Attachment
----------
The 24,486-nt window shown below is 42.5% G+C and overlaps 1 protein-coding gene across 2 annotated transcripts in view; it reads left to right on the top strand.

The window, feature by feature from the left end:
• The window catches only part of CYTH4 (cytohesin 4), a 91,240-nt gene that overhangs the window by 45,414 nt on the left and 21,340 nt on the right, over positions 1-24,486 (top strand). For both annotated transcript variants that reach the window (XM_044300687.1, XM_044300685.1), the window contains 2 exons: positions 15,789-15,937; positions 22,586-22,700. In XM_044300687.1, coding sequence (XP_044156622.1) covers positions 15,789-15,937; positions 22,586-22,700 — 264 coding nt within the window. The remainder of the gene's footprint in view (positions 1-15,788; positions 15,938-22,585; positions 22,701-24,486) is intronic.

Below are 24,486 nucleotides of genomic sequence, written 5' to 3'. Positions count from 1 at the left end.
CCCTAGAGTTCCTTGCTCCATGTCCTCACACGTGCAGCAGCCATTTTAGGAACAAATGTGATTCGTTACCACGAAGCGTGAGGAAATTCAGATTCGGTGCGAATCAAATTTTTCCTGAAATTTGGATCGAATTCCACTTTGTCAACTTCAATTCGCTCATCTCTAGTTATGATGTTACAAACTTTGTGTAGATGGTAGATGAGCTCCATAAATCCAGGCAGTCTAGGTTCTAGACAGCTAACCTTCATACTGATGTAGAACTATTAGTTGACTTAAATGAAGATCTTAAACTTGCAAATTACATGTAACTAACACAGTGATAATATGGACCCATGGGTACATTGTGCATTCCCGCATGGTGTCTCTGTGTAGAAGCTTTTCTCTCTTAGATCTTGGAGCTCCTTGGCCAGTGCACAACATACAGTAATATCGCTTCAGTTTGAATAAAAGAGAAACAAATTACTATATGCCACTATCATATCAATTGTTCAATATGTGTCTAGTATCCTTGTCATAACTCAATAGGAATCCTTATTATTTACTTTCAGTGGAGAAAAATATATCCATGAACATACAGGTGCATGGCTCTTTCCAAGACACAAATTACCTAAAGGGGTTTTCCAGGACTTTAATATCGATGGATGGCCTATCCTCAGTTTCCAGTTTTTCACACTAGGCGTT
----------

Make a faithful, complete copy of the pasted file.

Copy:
The 24,486-nt window shown below is 42.5% G+C and overlaps 1 protein-coding gene across 2 annotated transcripts in view; it reads left to right on the top strand.

The window, feature by feature from the left end:
• The window catches only part of CYTH4 (cytohesin 4), a 91,240-nt gene that overhangs the window by 45,414 nt on the left and 21,340 nt on the right, over positions 1-24,486 (top strand). For both annotated transcript variants that reach the window (XM_044300687.1, XM_044300685.1), the window contains 2 exons: positions 15,789-15,937; positions 22,586-22,700. In XM_044300687.1, coding sequence (XP_044156622.1) covers positions 15,789-15,937; positions 22,586-22,700 — 264 coding nt within the window. The remainder of the gene's footprint in view (positions 1-15,788; positions 15,938-22,585; positions 22,701-24,486) is intronic.

Below are 24,486 nucleotides of genomic sequence, written 5' to 3'. Positions count from 1 at the left end.
CCCTAGAGTTCCTTGCTCCATGTCCTCACACGTGCAGCAGCCATTTTAGGAACAAATGTGATTCGTTACCACGAAGCGTGAGGAAATTCAGATTCGGTGCGAATCAAATTTTTCCTGAAATTTGGATCGAATTCCACTTTGTCAACTTCAATTCGCTCATCTCTAGTTATGATGTTACAAACTTTGTGTAGATGGTAGATGAGCTCCATAAATCCAGGCAGTCTAGGTTCTAGACAGCTAACCTTCATACTGATGTAGAACTATTAGTTGACTTAAATGAAGATCTTAAACTTGCAAATTACATGTAACTAACACAGTGATAATATGGACCCATGGGTACATTGTGCATTCCCGCATGGTGTCTCTGTGTAGAAGCTTTTCTCTCTTAGATCTTGGAGCTCCTTGGCCAGTGCACAACATACAGTAATATCGCTTCAGTTTGAATAAAAGAGAAACAAATTACTATATGCCACTATCATATCAATTGTTCAATATGTGTCTAGTATCCTTGTCATAACTCAATAGGAATCCTTATTATTTACTTTCAGTGGAGAAAAATATATCCATGAACATACAGGTGCATGGCTCTTTCCAAGACACAAATTACCTAAAGGGGTTTTCCAGGACTTTAATATCGATGGATGGCCTATCCTCAGTTTCCAGTTTTTCACACTAGGCGTT